South African mining company Sibanye Gold, formed as a result of multinational gold miner Gold Fields unbundling its South African assets following shareholder discomfort over the country’s labour relations turmoil, listed primarily on the Johannesburg Stock Exchange yesterday.

Signalling the official local listing of the company with a kudu horn, Sibanye Gold CEO, Neal Froneman, lamented the importance of the occasion. “The listing of Sibanye Gold is significant. The company has world class assets and is a proudly South African company.”

Froneman said that Sibanye Gold would try and remain leveraged to the gold price while generating free cash flow, admitting that there were certain changes needed to achieve this. Changing the way we operate will be important as it will help us reduce costs, reduce our margins and optimise our balance sheet.

Amid labour relations instability, Froneman indicated that the company took the crippling situation of striking in South Africa‘s mining sector seriously. “Pre-Marikana did not do enough to contain the situation and we intend to do more. We have about 45 000 employees and if everyone can do the right thing, then we can see anything between five and 10 years of employment,” he said.

Sibanye Gold chairperson Mathews Sello Moloko also commented on labour unrest in the mining sector. “It is critical, for all stakeholders in the mining sector, to find sustainable solutions to address the social issues brought about by the migrant labour system. Within the array of solutions, it is key to foster a strong alignment between the interests of the company and those of its workforce.

“Continued existence of the social issues and commercial misalignment provides fertile ground for further division and strife in the sector, while it is also important for management to develop a constructive and trusting direct working relationship with the workforce.”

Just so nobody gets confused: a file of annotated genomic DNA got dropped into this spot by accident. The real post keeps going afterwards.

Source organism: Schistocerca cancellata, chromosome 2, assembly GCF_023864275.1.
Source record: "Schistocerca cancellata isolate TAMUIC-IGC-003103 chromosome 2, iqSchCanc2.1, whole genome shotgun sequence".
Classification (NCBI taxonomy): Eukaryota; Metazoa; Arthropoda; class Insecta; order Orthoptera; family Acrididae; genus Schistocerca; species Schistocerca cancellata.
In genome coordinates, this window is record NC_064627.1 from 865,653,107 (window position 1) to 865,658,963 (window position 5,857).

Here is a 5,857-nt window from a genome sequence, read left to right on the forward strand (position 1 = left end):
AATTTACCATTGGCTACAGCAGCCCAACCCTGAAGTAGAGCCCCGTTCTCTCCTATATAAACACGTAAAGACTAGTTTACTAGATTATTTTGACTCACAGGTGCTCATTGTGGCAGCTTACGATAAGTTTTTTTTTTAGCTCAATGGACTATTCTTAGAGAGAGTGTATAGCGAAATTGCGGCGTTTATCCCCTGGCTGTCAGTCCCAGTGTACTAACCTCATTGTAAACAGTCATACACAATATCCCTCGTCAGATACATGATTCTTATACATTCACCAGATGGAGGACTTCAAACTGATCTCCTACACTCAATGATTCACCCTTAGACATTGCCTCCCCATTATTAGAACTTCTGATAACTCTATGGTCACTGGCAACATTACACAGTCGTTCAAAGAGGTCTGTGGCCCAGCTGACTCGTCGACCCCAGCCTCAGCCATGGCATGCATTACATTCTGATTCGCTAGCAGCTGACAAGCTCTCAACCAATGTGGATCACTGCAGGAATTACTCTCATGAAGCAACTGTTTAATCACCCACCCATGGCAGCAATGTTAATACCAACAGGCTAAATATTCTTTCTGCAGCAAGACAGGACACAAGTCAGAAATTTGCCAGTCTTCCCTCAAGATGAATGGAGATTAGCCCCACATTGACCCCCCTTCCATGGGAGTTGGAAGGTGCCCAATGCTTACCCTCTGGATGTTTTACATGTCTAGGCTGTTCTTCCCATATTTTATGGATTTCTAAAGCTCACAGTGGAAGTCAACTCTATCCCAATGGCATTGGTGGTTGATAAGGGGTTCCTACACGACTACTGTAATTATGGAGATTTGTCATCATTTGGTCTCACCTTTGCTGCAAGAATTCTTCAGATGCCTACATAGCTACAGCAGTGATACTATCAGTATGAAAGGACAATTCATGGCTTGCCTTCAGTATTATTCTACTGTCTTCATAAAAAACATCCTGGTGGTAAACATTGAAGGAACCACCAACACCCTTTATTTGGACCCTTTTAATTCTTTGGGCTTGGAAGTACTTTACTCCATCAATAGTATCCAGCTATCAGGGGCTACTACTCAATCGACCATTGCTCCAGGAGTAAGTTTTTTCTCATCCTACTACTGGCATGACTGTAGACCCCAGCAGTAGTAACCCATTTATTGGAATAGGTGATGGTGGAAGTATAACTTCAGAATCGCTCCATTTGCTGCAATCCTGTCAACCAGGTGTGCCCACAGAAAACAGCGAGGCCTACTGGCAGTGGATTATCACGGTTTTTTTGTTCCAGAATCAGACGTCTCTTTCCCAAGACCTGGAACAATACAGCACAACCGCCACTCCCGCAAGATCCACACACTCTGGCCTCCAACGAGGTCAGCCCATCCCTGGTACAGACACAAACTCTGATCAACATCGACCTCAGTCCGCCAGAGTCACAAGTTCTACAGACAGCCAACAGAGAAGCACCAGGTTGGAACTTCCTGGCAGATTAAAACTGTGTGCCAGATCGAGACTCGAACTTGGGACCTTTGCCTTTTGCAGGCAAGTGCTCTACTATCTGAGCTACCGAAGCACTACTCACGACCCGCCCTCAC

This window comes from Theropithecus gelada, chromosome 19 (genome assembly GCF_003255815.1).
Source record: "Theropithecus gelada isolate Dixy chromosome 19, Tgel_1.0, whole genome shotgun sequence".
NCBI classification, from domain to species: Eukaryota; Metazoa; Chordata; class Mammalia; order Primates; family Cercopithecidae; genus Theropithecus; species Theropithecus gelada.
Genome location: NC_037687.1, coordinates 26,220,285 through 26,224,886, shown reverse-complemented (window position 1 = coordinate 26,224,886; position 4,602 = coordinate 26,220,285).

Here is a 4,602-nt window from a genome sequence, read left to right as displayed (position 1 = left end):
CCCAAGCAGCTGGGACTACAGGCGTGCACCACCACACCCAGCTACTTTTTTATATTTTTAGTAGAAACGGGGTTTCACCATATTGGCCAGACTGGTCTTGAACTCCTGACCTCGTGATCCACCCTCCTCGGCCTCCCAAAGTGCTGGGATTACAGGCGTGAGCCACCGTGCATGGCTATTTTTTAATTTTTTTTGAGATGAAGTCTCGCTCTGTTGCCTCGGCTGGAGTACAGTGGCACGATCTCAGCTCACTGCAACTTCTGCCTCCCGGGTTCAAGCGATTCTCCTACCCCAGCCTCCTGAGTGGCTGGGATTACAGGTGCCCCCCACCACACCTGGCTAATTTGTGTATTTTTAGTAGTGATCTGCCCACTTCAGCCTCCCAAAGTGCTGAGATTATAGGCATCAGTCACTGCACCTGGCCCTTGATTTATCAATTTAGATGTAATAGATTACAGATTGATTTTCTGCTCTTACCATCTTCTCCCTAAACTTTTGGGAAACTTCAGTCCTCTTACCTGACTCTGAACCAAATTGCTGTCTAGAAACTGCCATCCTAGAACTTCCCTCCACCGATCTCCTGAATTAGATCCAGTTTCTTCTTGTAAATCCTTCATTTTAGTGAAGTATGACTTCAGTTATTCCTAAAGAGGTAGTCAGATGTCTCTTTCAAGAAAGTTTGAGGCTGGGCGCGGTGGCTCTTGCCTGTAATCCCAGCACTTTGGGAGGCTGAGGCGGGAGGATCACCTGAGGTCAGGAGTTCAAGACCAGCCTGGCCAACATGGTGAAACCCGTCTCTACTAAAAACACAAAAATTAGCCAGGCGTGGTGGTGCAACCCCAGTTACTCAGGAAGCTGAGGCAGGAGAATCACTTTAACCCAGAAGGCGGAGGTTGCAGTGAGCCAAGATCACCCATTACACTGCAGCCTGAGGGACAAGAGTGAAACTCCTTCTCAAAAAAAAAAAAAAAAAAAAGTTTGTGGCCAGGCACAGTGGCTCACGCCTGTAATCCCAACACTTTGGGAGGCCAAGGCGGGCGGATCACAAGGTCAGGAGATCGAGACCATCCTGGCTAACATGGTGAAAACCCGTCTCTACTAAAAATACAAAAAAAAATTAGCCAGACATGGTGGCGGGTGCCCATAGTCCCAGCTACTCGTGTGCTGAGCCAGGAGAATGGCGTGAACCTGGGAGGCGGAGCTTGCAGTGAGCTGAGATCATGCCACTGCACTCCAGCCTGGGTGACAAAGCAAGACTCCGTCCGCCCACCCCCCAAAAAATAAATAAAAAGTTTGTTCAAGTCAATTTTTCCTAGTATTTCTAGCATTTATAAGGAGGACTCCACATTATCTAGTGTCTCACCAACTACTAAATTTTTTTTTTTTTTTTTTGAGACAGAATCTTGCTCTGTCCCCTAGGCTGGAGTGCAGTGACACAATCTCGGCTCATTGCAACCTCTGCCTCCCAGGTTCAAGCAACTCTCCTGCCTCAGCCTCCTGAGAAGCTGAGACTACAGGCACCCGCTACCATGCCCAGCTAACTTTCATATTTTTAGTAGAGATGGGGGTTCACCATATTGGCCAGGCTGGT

With cash generation being Sibanye Gold‘s core focus, it has set a target of 1.4 Moz of gold produced for 2013 and will optimise extraction at its KDC Complex and Beatrix mines.

Despite trading at the bottom half of the bourse on the day it was listed, Moloko explains that he is optimistic about the companys future, adding that not too much should be read into its first day of trading on the JSE.

“Markets often respond to views, news and events with extreme optimism or pessimism. The opening price is not a reflection of the fundamental value of Sibanye Gold, but anticipation of sell-off by some of the offshore players. One should not attach too much to one day on the exchange.Our focus is to manage this business and to demonstrate the creation of value in the medium to long term. We are optimistic about the prospects of this business and we believe, given the strength of our assets and strategic plans, investors will get well rewarded in the next few years.”

With positive feedback from investors during the companys roadshow, as well as the interest created in the unbundling of Gold Fields‘ assets and listing of Sibanye Gold, Moloko is bullish about future prospects for the companys assets, which constitute some of the oldest gold mining operations in South Africa.

“The objective of undertaking the roadshow was to articulate the vision and plans for Sibanye Gold. To this end, the feedback from the roadshow was largely positive,” he concluded.

Sibanye Gold was trading at around R14/share on the day of its JSE listing, giving it a market capitalisation of about R10 billion.

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